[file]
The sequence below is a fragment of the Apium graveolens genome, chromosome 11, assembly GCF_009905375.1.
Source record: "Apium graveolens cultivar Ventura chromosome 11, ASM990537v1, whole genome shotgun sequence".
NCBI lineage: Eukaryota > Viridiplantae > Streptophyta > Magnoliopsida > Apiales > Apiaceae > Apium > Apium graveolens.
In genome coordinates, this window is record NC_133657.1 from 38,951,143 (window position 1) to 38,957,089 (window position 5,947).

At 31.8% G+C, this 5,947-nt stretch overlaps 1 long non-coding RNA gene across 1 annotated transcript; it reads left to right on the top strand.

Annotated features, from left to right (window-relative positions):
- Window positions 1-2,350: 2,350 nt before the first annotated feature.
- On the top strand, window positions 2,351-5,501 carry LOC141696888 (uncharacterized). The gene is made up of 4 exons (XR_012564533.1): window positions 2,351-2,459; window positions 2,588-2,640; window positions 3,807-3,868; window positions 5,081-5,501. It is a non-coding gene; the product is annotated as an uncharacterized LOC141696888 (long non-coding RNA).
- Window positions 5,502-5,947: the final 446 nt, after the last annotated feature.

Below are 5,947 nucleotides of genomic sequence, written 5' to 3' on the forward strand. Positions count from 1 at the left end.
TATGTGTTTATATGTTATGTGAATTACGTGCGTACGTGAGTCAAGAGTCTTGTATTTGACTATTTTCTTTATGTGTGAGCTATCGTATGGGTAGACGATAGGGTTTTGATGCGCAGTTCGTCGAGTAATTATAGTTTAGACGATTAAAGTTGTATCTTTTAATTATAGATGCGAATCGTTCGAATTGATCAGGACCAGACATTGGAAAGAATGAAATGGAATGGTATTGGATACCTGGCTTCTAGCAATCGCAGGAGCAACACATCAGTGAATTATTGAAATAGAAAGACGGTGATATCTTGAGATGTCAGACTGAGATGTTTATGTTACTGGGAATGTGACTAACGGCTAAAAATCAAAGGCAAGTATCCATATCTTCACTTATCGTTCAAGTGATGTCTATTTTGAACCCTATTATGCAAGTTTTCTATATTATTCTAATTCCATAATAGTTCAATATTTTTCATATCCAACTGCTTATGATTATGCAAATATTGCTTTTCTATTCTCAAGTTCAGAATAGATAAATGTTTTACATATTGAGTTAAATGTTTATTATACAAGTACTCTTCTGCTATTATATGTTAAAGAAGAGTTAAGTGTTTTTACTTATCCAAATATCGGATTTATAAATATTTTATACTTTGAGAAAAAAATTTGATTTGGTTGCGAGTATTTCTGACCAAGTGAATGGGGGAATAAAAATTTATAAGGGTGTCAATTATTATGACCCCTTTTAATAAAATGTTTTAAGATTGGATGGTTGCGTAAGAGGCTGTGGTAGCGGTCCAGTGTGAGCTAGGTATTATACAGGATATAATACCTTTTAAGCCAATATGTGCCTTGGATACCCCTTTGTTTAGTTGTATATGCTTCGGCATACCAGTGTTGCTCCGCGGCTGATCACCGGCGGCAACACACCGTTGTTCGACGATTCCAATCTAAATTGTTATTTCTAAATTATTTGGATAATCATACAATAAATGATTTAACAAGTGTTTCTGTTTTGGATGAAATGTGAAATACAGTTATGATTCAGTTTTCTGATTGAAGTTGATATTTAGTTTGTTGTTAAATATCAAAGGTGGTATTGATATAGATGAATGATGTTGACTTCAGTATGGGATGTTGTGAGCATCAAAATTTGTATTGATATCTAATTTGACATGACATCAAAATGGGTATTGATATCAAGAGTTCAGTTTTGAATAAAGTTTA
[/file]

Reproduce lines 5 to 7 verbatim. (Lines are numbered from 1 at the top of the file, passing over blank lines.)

At 31.8% G+C, this 5,947-nt stretch overlaps 1 long non-coding RNA gene across 1 annotated transcript; it reads left to right on the top strand.

Annotated features, from left to right (window-relative positions):
- Window positions 1-2,350: 2,350 nt before the first annotated feature.